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  What are the criteria for "Zones"?
From: "Ron Iles" roniles at eircom.net> on 2002.05.21 at 23:44:50(8840)
Please can someone explain what criteria are used for
"Zones"? With a range of rarely freezing to rarely touching 80F,
what "Zone" is West Cork Ireland? This is 20F too low in summer
& 30-40F too low in winter for growing Spaths outside, especially with sea
winds etc.
From: "Hawaii Tropical Botanical Garden" htbg at ilhawaii.net> on 2002.05.22 at 02:46:58(8841)
Hi Ron,

Climate zones are also called hardiness zones and generally refer to the
degree of cold, without much reference to degree of warmth. Frustrating for
those of us in warmer climes, there is very little information on cold
REQUIREMENT of plants. For example, it seems you are in USDA Climate Zone
9, which is comparable to San Francisco, California. You would be highly
successful with fuchsia, bulbous begonia, etc. However, here in Hilo,
Hawaii where the lowest temperature year-round rarely hits 60 F, (15.6 C.),
we cannot grow these beauties and there is little horticultural information
on this so we try and fail... however, with some things we do succeed. I am
growing a fine example of the Alaskan Cedar (Chamaecyparis nootkatensis f.
pendula) with no problem at all!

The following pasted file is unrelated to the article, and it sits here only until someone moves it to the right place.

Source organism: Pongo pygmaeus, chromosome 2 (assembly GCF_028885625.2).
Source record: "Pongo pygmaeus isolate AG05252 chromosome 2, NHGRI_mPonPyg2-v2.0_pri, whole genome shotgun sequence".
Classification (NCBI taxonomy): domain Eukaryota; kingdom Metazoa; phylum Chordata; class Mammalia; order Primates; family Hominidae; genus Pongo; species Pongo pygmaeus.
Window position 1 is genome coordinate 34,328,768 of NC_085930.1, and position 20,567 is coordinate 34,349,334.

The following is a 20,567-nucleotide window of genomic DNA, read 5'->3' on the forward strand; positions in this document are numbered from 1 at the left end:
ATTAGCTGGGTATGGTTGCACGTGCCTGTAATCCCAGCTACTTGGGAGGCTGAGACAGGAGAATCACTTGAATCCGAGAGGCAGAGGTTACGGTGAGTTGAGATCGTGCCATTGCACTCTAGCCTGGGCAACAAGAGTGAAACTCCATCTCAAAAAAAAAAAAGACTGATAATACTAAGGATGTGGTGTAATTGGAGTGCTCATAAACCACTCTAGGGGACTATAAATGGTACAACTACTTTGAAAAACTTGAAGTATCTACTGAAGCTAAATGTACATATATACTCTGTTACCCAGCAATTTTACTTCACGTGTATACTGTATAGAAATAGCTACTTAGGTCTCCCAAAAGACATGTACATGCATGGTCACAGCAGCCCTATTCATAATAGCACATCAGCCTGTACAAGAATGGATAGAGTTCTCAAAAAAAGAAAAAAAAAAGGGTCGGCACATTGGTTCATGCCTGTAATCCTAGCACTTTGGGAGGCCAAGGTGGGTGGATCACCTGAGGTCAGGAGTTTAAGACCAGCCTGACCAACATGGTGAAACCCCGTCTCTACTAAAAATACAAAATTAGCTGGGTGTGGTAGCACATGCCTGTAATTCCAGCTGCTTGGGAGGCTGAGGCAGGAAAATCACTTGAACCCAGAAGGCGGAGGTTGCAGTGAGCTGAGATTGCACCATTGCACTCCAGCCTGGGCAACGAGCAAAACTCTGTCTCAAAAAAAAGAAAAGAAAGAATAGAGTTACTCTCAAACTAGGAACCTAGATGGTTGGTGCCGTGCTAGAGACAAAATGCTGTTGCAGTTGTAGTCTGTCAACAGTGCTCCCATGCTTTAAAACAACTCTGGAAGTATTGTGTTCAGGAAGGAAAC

Check this website:


From: "George R Stilwell, Jr." grsjr at juno.com> on 2002.05.22 at 03:50:47(8843)

Zones have only to do with the mean low temperature. There is a new index
to do with heat
being dffered by the USDA. To answer your question, go to


From: "Marge Talt" mtalt at hort.net> on 2002.05.22 at 04:55:50(8845)

The US is so vast with so many different climates that the zone
system was developed using the average low temperature - not exactly
pertinent because our zone 8 covers climates that are extremely
dissimilar...but, it's a start. The American Horticultural Society
has recently developed a heat zone chart along similar lines but for
heat tolerance. It is marginally useful since most plants have not
been rated for it and it does not take into consideration many
climate factors.

From: "Randall M. Story" story at caltech.edu> on 2002.05.22 at 15:03:16(8848)
As people have mentioned, the USDA zone concept is really pretty limited.
For example the foggiest parts of San Francisco, some of the hotter and
drier parts of Southern California as well as Miami Florida are all zone
10!! Yet you certainly can't grow a Coconut Palm in San Francisco (or
anywhere in California that I know of), whereas a Dracula orchid that would
be very happy in coastal California would quickly fry in Florida. And on and

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